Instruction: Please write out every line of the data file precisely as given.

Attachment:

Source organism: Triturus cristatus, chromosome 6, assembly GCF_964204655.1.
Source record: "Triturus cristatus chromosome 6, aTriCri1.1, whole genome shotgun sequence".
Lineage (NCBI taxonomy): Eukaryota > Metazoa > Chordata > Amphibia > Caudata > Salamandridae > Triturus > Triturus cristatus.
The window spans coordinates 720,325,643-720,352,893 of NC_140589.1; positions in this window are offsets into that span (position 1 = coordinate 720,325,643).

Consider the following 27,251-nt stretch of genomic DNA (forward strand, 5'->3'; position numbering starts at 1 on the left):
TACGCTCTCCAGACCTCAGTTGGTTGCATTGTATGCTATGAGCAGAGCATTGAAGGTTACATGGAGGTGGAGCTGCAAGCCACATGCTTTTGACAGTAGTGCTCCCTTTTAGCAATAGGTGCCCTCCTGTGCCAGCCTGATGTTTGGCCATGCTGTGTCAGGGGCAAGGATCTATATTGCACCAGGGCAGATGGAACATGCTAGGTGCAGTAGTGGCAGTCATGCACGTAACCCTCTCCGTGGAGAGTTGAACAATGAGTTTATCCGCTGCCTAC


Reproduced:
Source organism: Triturus cristatus, chromosome 6, assembly GCF_964204655.1.
Source record: "Triturus cristatus chromosome 6, aTriCri1.1, whole genome shotgun sequence".
Lineage (NCBI taxonomy): Eukaryota > Metazoa > Chordata > Amphibia > Caudata > Salamandridae > Triturus > Triturus cristatus.
The window spans coordinates 720,325,643-720,352,893 of NC_140589.1; positions in this window are offsets into that span (position 1 = coordinate 720,325,643).

Consider the following 27,251-nt stretch of genomic DNA (forward strand, 5'->3'; position numbering starts at 1 on the left):
TACGCTCTCCAGACCTCAGTTGGTTGCATTGTATGCTATGAGCAGAGCATTGAAGGTTACATGGAGGTGGAGCTGCAAGCCACATGCTTTTGACAGTAGTGCTCCCTTTTAGCAATAGGTGCCCTCCTGTGCCAGCCTGATGTTTGGCCATGCTGTGTCAGGGGCAAGGATCTATATTGCACCAGGGCAGATGGAACATGCTAGGTGCAGTAGTGGCAGTCATGCACGTAACCCTCTCCGTGGAGAGTTGAACAATGAGTTTATCCGCTGCCTAC